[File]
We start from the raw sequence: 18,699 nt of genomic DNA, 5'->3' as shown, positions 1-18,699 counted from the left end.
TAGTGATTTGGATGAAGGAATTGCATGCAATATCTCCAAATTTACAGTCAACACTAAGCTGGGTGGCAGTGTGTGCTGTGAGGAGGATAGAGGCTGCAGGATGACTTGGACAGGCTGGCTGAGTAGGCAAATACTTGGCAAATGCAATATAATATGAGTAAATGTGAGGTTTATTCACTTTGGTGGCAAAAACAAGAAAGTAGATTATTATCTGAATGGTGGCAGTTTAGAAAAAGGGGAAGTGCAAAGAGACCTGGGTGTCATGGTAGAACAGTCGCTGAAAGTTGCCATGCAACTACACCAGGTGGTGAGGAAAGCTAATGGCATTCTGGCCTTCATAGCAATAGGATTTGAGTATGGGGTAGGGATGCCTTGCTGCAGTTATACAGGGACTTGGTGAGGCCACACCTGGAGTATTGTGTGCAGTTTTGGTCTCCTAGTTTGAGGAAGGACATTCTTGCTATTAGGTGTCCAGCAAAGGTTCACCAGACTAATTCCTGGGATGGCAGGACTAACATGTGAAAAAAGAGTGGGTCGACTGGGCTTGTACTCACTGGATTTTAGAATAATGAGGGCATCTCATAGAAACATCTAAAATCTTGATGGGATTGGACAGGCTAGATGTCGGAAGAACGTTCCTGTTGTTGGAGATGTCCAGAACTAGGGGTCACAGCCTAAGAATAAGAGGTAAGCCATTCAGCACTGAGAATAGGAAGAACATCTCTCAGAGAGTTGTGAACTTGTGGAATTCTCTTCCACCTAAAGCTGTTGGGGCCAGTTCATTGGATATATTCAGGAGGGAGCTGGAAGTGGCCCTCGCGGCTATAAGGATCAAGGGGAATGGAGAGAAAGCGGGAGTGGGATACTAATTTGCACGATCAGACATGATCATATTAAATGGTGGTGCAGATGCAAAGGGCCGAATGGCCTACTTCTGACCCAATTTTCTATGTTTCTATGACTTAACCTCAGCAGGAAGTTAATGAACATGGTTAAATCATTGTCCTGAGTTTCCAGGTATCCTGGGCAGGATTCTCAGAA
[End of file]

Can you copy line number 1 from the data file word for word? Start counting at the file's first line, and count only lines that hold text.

We start from the raw sequence: 18,699 nt of genomic DNA, 5'->3' as shown, positions 1-18,699 counted from the left end.